Wednesday 7 May 2008

Terror legislation and encryption keys

There's a good article at The Register about the police not making much use of the powers they've had since October 2007 to demand that people hand over encryption keys to material on their computers, on pain of a stay at HM's pleasure of up to five years.

They've used it precisely 8 times. That's one a month. And only four of the eight were actually terror related. So basically they've hardly used one of the powers the government said they had to have, and half of the cases they've used them on had nothing to do with terror. The others were to do with conspiracy to murder, conspiracy to defraud and child porn, which are themselves terrible things, but not terror. At least they haven't used them yet to investigate the computers of parents trying to get their kids into a good school.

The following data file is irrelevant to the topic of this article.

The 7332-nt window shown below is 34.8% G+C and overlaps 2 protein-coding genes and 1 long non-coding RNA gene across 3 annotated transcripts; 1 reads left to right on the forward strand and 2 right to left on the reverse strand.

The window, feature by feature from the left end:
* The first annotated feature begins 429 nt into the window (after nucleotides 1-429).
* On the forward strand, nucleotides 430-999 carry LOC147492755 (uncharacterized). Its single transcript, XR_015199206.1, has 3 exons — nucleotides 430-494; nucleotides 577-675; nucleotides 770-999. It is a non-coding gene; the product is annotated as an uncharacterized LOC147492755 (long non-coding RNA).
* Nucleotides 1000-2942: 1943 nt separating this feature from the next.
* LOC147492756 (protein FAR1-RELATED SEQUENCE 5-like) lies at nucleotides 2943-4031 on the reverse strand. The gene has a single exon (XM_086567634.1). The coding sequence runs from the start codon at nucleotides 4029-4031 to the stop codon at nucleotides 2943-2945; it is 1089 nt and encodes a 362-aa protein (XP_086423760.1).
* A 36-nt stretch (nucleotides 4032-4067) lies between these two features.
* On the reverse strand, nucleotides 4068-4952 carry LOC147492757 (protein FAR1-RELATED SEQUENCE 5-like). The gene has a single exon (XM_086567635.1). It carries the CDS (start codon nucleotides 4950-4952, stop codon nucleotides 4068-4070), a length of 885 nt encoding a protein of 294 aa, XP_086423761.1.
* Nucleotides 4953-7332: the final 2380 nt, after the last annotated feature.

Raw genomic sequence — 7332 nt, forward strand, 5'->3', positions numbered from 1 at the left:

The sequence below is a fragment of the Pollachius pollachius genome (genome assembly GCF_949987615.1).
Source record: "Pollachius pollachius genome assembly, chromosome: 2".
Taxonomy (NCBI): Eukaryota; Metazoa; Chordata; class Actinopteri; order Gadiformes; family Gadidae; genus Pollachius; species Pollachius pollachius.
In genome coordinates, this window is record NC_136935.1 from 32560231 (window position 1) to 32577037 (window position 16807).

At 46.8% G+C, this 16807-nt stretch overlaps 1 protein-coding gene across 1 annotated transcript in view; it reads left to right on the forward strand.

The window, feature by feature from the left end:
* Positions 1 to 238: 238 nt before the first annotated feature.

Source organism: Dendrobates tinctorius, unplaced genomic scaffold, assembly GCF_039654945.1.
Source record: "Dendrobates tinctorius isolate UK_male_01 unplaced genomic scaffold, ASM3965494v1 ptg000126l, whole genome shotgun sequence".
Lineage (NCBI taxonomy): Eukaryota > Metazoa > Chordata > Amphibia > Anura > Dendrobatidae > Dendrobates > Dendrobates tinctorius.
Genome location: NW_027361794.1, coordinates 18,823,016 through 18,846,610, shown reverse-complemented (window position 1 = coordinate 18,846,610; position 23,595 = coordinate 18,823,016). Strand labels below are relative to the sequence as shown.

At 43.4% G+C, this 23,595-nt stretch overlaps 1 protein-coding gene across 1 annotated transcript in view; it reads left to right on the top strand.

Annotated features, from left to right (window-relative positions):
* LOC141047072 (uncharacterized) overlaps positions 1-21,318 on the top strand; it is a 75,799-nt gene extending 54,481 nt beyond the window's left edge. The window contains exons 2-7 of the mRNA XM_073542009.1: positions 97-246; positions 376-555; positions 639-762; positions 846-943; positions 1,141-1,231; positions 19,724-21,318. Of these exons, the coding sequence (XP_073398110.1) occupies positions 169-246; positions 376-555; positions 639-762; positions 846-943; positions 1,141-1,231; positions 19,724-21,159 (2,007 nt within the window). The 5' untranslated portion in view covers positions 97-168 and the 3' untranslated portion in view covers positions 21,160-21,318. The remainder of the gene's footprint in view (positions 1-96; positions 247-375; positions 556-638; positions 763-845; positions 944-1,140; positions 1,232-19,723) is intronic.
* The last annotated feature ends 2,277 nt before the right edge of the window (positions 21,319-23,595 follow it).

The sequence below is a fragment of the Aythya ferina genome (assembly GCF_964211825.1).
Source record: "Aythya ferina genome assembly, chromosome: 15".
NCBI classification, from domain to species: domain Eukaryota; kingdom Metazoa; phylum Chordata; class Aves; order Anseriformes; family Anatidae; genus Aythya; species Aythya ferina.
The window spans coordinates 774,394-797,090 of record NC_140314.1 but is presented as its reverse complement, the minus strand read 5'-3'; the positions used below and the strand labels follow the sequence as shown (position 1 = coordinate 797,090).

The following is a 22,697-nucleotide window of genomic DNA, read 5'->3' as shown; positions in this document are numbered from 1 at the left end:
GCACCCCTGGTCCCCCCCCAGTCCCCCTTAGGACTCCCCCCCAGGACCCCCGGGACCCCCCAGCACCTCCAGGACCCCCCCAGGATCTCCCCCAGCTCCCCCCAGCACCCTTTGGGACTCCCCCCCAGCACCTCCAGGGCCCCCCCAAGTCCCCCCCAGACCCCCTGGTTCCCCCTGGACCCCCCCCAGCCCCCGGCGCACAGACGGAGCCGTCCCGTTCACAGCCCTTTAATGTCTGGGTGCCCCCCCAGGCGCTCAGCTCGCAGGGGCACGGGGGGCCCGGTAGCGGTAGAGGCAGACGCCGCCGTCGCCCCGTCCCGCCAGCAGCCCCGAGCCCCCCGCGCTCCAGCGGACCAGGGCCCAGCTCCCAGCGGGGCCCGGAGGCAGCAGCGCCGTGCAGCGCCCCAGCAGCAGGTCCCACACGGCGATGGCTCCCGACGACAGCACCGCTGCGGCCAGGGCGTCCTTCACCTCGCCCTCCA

Furthermore, here's a piece of not-joined-up government thinking. One of the arguments for the 42 day detention without trial thing is that it gives the police longer to break the encryption on computers belonging to suspects. But they don't need it. If Mr Suspect doesn't give them the key, he can be banged up for five years - which gives the police ample time to crack the wretched thing.

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